Language Fluency: How do you know when you have it?

“So, how do you think your Spanish is?” This is a question I’ve been asked recently, as I complete 3 of my 4.5 months abroad, by my host mom, my biological mom, and friends. This is another one of those questions that is hard to answer from my own perspective. Though I am not the one listening to myself speak each day, throughout my experience, it is incredible to look back on the first 3 months and see the growth that has occurred in my language ability!

When I arrived in Ecuador, I had just finished a summer and semester without taking any Spanish classes. I knew the vocabulary, and speaking would come back to me, but I felt apprehensive about academically using my Spanish. I knew my grammar would need a great deal of help, and let’s face it, my vocabulary was really quite small. Since I have had some shorter experiences abroad in the past, I was in an awkward in between stage of needing to try to translate things in my head before speaking, and just starting to talk out loud. I was confident that I would be able to get my point across and talk with anyone I needed to conversationally, but I knew it wasn’t going to be perfect.

Throughout the course of the semester, I have improved in every area of using the Spanish language! This brings up the question once again, “So, are you fluent?” While I am obviously not a native speaker, it is universally recognized that I can’t become a native speaker. Yes, I am fluent in Spanish, and this semester has helped me accomplish my primary goals I have for using the language. As a business major, my goal is to use Spanish as a supplemental skill to my future professional life. Most importantly, I want to have the conversational capacity to develop meaningful relationships.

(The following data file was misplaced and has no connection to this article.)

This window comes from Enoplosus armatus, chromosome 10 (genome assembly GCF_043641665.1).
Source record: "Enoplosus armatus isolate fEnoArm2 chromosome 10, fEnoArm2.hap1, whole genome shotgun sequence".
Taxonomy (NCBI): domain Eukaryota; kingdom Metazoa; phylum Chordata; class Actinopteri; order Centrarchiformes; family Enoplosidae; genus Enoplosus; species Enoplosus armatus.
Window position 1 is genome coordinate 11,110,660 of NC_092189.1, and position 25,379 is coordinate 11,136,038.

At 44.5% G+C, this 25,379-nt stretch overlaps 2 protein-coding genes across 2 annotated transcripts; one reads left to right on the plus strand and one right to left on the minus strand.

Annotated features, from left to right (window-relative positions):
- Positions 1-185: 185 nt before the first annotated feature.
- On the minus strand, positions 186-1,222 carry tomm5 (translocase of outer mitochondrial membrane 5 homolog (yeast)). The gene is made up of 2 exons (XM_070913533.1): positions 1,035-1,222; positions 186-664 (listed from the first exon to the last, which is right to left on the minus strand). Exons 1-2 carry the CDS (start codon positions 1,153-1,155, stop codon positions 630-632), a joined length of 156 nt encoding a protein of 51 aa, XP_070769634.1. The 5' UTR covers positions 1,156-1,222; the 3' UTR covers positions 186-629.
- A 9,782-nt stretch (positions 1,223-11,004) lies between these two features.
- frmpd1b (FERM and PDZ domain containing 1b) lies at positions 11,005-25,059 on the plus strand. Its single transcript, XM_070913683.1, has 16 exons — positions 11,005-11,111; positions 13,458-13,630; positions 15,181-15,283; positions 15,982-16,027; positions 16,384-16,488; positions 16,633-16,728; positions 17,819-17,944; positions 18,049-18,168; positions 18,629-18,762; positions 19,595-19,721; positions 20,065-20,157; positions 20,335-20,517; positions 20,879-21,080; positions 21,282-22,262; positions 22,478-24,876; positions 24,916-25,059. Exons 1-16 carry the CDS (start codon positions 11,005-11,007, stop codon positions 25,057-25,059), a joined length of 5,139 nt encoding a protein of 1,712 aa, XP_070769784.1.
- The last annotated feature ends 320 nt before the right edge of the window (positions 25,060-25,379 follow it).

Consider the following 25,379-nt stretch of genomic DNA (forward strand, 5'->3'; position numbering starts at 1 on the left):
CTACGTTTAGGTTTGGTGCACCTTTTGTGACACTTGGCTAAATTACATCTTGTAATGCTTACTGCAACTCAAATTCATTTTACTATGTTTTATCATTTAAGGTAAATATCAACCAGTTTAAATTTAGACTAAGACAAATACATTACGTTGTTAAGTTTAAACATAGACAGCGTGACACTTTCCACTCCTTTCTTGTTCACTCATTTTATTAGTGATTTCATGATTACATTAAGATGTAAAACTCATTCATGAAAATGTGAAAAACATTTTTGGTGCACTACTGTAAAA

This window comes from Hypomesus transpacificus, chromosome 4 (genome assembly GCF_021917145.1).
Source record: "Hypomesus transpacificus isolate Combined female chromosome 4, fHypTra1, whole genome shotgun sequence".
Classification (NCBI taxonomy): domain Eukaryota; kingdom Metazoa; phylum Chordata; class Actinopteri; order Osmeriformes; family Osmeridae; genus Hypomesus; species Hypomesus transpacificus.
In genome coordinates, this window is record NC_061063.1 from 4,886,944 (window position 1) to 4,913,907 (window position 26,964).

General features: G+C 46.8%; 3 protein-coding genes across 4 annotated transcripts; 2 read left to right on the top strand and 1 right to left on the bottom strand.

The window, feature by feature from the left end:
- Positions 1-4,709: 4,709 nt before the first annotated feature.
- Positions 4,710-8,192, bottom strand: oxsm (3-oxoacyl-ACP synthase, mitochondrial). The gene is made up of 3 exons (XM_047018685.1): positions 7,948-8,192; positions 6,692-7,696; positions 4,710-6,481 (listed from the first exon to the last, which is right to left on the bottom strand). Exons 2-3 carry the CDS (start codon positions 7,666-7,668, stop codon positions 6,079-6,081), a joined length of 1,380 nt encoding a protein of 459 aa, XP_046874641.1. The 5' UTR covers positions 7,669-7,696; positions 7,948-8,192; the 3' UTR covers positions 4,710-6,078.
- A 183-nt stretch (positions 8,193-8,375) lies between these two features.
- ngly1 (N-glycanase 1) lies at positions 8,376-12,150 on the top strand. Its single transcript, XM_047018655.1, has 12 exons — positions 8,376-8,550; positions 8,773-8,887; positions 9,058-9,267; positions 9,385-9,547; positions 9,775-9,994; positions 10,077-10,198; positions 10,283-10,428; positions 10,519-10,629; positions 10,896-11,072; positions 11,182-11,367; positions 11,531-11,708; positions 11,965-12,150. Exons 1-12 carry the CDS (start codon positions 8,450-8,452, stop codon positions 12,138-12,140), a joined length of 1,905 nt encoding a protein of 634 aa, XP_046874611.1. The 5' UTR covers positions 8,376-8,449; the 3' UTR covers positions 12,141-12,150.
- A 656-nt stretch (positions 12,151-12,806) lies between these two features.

The fact of the matter is that there is always more to learn, whether I am speaking English or Spanish (honestly, my Spanish grammar is probably better than my English). In a world where we are never done learning, we will continue to learn and grow and strengthen our skills. As I explained to my mom just this past week, it is sometimes hard to gauge how I am doing when I am not listening to myself. However, I am thankful for the confidence that I have gained to be able to use the language wherever I am, knowing that I will be understood and respected in a colloquial or professional manner.

I feel so blessed to have this experience abroad; for an entire semester to be immersed! Dominating another language is something that requires taking the time to be fully immersed, and it is an opportunity foreign to the United States in comparison to the rest of the world. I don’t know where my professional life will take me, but I am thankful for the acquired skill of Spanish that I am ready and capable to use in the future!

 

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